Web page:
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while we children tried for ourselves the edge of the ocean, and fished off the rocks, that, at low tide, lie along the shore at Hyannis like sea-monsters. David was the most venturesome, and was in perpetual excitement at wind and wave, throwing himself, after his impetuous manner, into the life of a Cape-Cod boy, as if he never had lived in Boston, and scorching his feet in a fearful manner, because he would go barefoot like his cousins, though the sand was hot and the beachgrass sharp.

When he was eleven years of age, the family removed from the city. Some change was necessary, for the neighborhood of the house had become changed by the approach of the foreign population, that, with business, turns so many families out of their old homes. The purity of the childrens' lives, however, formed the strongest reason for moving to a place then on the country side of the city of Roxbury, three miles from Boston. The house was a large brick one, on Warren Street, standing high enough to command, from its upper windows, a noble view of the harbor, and surrounded by thirty acres of land, partially under cultivation. A half-dozen acres only were attached to the house; but no visible boundaries separated the remainder, while there adjoined the place quite an extensive piece of wood and pasture land, since reclaimed, together with the grounds, for building purposes, but then affording an excellent play and roving field. Beyond was pretty open country, with half-wild patches of woodland and small ponds; so that, with the city at handy distance on one side, and the country on the other, abundant variety of scenery and occupation was furnished. It was no great distance either to the waterside, where the harbor pushes its way to the border of Roxbury and Dorchester, affording a capital swimmingplace.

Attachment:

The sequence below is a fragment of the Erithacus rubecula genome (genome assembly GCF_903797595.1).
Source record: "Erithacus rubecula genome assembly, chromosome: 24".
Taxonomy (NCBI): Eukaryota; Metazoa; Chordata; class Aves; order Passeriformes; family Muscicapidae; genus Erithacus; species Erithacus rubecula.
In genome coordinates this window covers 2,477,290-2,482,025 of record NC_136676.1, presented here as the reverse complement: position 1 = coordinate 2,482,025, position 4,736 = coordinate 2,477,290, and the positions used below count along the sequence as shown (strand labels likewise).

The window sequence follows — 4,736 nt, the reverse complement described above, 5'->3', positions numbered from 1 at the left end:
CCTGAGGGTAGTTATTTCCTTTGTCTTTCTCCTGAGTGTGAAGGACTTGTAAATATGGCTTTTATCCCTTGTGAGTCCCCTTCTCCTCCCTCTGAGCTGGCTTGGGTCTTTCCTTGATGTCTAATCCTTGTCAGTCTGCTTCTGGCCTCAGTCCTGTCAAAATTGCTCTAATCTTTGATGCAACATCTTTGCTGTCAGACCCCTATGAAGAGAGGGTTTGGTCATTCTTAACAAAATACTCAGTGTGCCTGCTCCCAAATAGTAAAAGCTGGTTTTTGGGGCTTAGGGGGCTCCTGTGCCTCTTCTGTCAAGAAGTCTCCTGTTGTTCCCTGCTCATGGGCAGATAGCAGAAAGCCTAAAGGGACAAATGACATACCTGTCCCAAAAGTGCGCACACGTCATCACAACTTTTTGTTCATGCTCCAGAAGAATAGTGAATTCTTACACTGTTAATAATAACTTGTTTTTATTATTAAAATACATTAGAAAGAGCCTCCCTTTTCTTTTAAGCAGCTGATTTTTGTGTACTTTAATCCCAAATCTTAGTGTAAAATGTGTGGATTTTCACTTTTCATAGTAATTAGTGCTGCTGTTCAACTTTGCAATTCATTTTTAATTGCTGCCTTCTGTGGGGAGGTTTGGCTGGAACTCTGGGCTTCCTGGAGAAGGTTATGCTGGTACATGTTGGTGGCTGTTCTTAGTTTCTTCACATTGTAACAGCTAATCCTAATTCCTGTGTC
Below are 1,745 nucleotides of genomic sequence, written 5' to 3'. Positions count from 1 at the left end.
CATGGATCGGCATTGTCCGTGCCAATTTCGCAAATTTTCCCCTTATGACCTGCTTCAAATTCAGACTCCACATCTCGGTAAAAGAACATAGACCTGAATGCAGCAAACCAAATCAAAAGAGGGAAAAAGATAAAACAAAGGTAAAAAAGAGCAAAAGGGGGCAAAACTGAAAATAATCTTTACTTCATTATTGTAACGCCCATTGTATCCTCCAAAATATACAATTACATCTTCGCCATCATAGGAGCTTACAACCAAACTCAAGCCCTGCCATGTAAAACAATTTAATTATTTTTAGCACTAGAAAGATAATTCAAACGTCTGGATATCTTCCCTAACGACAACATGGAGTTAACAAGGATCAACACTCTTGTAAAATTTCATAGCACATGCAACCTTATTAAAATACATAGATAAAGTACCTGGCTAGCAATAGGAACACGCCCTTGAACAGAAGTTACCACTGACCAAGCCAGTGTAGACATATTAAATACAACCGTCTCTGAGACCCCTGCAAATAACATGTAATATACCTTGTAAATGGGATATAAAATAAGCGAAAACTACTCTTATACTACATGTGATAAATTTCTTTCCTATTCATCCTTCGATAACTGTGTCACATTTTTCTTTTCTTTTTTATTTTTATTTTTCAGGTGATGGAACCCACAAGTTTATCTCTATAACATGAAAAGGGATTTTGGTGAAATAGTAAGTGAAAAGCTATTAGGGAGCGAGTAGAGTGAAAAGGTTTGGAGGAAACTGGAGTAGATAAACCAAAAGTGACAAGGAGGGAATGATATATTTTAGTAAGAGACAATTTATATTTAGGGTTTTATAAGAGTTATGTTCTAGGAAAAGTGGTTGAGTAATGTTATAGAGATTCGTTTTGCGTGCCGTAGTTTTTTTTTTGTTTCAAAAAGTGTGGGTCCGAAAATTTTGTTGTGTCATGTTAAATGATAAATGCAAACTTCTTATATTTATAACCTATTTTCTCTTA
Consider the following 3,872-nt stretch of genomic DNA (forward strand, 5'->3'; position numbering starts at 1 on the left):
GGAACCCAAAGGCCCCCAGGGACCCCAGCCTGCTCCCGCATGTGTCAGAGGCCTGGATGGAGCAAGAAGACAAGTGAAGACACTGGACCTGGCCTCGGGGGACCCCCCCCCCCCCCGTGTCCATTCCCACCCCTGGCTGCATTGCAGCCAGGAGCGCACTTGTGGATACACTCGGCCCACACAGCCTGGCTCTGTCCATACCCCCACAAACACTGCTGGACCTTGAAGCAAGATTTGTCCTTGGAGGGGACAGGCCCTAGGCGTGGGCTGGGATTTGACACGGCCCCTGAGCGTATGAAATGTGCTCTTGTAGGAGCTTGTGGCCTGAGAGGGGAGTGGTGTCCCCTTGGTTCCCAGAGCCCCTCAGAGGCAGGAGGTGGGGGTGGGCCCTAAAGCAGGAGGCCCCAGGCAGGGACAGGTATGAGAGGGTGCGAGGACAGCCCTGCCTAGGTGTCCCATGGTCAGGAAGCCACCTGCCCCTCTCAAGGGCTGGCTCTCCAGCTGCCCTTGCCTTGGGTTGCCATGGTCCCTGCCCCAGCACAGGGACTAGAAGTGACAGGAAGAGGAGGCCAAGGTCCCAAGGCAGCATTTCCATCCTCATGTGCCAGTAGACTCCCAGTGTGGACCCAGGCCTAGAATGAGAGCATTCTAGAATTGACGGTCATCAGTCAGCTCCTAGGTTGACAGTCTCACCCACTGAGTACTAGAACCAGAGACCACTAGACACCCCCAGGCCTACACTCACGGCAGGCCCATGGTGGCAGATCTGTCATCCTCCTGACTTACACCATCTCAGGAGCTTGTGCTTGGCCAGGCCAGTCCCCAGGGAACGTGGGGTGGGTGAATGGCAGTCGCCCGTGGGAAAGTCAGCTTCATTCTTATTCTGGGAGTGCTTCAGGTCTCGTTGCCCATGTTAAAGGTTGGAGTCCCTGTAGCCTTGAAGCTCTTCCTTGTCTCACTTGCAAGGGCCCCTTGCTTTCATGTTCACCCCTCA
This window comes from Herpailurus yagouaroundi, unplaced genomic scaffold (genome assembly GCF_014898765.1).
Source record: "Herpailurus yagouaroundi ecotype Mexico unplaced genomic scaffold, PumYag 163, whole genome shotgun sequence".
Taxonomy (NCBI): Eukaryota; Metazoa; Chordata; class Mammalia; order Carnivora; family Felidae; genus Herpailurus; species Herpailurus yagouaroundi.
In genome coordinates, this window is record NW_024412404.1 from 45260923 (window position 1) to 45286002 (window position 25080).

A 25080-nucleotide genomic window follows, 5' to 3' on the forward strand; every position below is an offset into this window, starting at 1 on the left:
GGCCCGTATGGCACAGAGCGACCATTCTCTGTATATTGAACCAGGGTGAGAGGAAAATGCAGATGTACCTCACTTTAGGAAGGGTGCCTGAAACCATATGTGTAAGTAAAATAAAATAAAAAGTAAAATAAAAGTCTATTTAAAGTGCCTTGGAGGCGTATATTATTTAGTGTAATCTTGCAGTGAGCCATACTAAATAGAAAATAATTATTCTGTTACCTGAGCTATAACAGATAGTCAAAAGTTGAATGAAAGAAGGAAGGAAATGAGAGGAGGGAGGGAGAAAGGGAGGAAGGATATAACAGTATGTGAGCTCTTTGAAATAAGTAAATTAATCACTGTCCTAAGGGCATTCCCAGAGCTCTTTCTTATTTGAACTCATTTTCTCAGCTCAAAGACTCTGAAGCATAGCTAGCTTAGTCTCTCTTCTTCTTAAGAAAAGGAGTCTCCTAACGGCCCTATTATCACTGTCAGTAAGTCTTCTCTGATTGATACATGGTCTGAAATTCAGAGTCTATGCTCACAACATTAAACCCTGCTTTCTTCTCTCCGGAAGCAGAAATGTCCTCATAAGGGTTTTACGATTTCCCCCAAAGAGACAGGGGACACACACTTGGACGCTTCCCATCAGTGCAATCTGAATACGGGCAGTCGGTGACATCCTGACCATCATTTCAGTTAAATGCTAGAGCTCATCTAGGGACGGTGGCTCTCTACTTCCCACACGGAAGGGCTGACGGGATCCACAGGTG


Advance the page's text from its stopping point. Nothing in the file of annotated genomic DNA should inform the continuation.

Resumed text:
The restless activity which, with David, had spent itself in street sports and on such pets as a city yard would permit, found in the country unlimited range; and as he had a healthy practical side to his nature, all possible pleasure and good seemed contained in a farmer's life. He became instantly all alive to such pursuits, and was by no means a play-farmer boy, but one in good earnest. He had his plot, where he made vegetables grow whether they would or not, watching them with untiring vigilance ; he kept hens and pigs, which always throve under his care; and in the larger cattle he seemed to claim an ownership by the interest which he showed in them; while to his collection of pets, rabbits, pigeons, and fancy fowl, he gave the most zealous attention. His generous and simple nature showed itself in the intense interest which he felt in the tribe of animals about him; he loved them almost as if they were children, not with any foolish sentimentalism, but with a wholesome, hearty affection. I remember an instance of that steadfast, unflinching affection with which David held to anybody or anything once finding a place in his heart, in the persistence with which he clung to a house-dog when it grew old and was afflicted with a loathsome disease. Nep had some horrible ulcer in his head, and spent his days flapping his ears and howling and rolling over and over, but David stood stoutly by his shaggy and disgraced friend, walked with him, played with him, defended him against all the reproaches of those unable to find Nep endurable, and never bated one jot of his affec

tionate care to the end. The end was the drowning of the poor animal, after David had entered college, and he writes home, upon hearing of it, “I had a real crying spell over Nep. However, I am glad he is dead.”

The same strong attachment took hold of the place itself. He scoured all the country about in his walks and sports, knew the wood-paths and the depths of the ponds; and afterward, when he had left college and the family had returned to the city, he took many an excursion to the place and lingered about his old haunts. May-day became a sort of anniversary to him, when he would walk out to Roxbury, lie down in the woods overlooking the pond where he had skated and fished, or sent Nep in on errands after sticks and stones, and mingle these recollections with ardent anticipations. It was a most hearty and natural life which he led in those days, entering with such contagious zest into all his pursuits, and finding in the free air which bore his shouts a spirit akin to his own, in his dog bounding beside him a companion that could respond to his exuberance better even than his playfellows.